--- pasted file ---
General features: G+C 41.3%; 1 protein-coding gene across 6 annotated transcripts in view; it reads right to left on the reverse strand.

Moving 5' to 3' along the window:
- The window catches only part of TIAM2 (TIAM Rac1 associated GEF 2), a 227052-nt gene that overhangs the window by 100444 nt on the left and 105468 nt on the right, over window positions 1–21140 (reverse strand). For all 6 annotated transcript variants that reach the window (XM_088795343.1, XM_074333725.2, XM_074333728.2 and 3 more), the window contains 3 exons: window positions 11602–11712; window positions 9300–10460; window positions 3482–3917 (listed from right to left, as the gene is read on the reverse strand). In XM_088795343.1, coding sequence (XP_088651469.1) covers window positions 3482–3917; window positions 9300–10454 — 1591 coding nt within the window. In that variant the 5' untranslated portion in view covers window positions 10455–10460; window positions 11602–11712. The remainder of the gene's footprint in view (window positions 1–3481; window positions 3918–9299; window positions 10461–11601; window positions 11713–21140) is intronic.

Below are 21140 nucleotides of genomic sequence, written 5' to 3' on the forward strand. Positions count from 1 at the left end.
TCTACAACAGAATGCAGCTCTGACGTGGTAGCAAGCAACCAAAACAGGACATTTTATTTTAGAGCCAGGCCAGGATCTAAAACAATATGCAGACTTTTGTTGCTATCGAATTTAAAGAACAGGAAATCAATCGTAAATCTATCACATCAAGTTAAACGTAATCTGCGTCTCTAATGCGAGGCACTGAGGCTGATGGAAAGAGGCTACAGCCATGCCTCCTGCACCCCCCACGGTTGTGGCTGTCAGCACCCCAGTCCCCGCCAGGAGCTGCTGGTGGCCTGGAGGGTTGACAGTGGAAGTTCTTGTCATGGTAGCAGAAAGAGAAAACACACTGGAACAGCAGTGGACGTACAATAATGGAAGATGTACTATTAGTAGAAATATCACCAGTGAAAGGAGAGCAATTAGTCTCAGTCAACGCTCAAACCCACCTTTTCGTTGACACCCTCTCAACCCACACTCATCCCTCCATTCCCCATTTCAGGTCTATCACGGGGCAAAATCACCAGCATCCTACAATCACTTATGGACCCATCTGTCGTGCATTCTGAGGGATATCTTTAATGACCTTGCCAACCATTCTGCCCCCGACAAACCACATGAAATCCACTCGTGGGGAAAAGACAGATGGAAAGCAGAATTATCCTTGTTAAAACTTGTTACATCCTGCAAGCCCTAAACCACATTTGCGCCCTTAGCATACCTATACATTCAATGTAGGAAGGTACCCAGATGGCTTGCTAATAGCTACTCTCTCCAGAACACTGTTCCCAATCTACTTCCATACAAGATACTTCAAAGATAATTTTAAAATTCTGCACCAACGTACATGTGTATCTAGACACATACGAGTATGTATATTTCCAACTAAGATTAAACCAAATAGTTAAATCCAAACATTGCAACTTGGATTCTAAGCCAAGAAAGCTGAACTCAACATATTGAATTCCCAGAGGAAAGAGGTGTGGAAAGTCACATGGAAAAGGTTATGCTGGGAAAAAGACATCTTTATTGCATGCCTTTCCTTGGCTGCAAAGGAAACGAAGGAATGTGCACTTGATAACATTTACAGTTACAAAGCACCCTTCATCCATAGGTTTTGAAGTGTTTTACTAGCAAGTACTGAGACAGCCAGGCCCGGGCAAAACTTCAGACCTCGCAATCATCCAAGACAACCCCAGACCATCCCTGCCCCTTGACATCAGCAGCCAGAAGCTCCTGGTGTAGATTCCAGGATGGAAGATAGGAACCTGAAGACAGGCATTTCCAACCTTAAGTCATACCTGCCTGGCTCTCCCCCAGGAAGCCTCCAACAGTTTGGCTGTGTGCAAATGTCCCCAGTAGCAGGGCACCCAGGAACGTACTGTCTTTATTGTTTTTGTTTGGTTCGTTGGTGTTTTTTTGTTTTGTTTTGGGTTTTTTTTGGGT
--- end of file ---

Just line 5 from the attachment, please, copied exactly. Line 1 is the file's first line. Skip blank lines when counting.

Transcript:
TCTACAACAGAATGCAGCTCTGACGTGGTAGCAAGCAACCAAAACAGGACATTTTATTTTAGAGCCAGGCCAGGATCTAAAACAATATGCAGACTTTTGTTGCTATCGAATTTAAAGAACAGGAAATCAATCGTAAATCTATCACATCAAGTTAAACGTAATCTGCGTCTCTAATGCGAGGCACTGAGGCTGATGGAAAGAGGCTACAGCCATGCCTCCTGCACCCCCCACGGTTGTGGCTGTCAGCACCCCAGTCCCCGCCAGGAGCTGCTGGTGGCCTGGAGGGTTGACAGTGGAAGTTCTTGTCATGGTAGCAGAAAGAGAAAACACACTGGAACAGCAGTGGACGTACAATAATGGAAGATGTACTATTAGTAGAAATATCACCAGTGAAAGGAGAGCAATTAGTCTCAGTCAACGCTCAAACCCACCTTTTCGTTGACACCCTCTCAACCCACACTCATCCCTCCATTCCCCATTTCAGGTCTATCACGGGGCAAAATCACCAGCATCCTACAATCACTTATGGACCCATCTGTCGTGCATTCTGAGGGATATCTTTAATGACCTTGCCAACCATTCTGCCCCCGACAAACCACATGAAATCCACTCGTGGGGAAAAGACAGATGGAAAGCAGAATTATCCTTGTTAAAACTTGTTACATCCTGCAAGCCCTAAACCACATTTGCGCCCTTAGCATACCTATACATTCAATGTAGGAAGGTACCCAGATGGCTTGCTAATAGCTACTCTCTCCAGAACACTGTTCCCAATCTACTTCCATACAAGATACTTCAAAGATAATTTTAAAATTCTGCACCAACGTACATGTGTATCTAGACACATACGAGTATGTATATTTCCAACTAAGATTAAACCAAATAGTTAAATCCAAACATTGCAACTTGGATTCTAAGCCAAGAAAGCTGAACTCAACATATTGAATTCCCAGAGGAAAGAGGTGTGGAAAGTCACATGGAAAAGGTTATGCTGGGAAAAAGACATCTTTATTGCATGCCTTTCCTTGGCTGCAAAGGAAACGAAGGAATGTGCACTTGATAACATTTACAGTTACAAAGCACCCTTCATCCATAGGTTTTGAAGTGTTTTACTAGCAAGTACTGAGACAGCCAGGCCCGGGCAAAACTTCAGACCTCGCAATCATCCAAGACAACCCCAGACCATCCCTGCCCCTTGACATCAGCAGCCAGAAGCTCCTGGTGTAGATTCCAGGATGGAAGATAGGAACCTGAAGACAGGCATTTCCAACCTTAAGTCATACCTGCCTGGCTCTCCCCCAGGAAGCCTCCAACAGTTTGGCTGTGTGCAAATGTCCCCAGTAGCAGGGCACCCAGGAACGTACTGTCTTTATTGTTTTTGTTTGGTTCGTTGGTGTTTTTTTGTTTTGTTTTGGGTTTTTTTTGGGT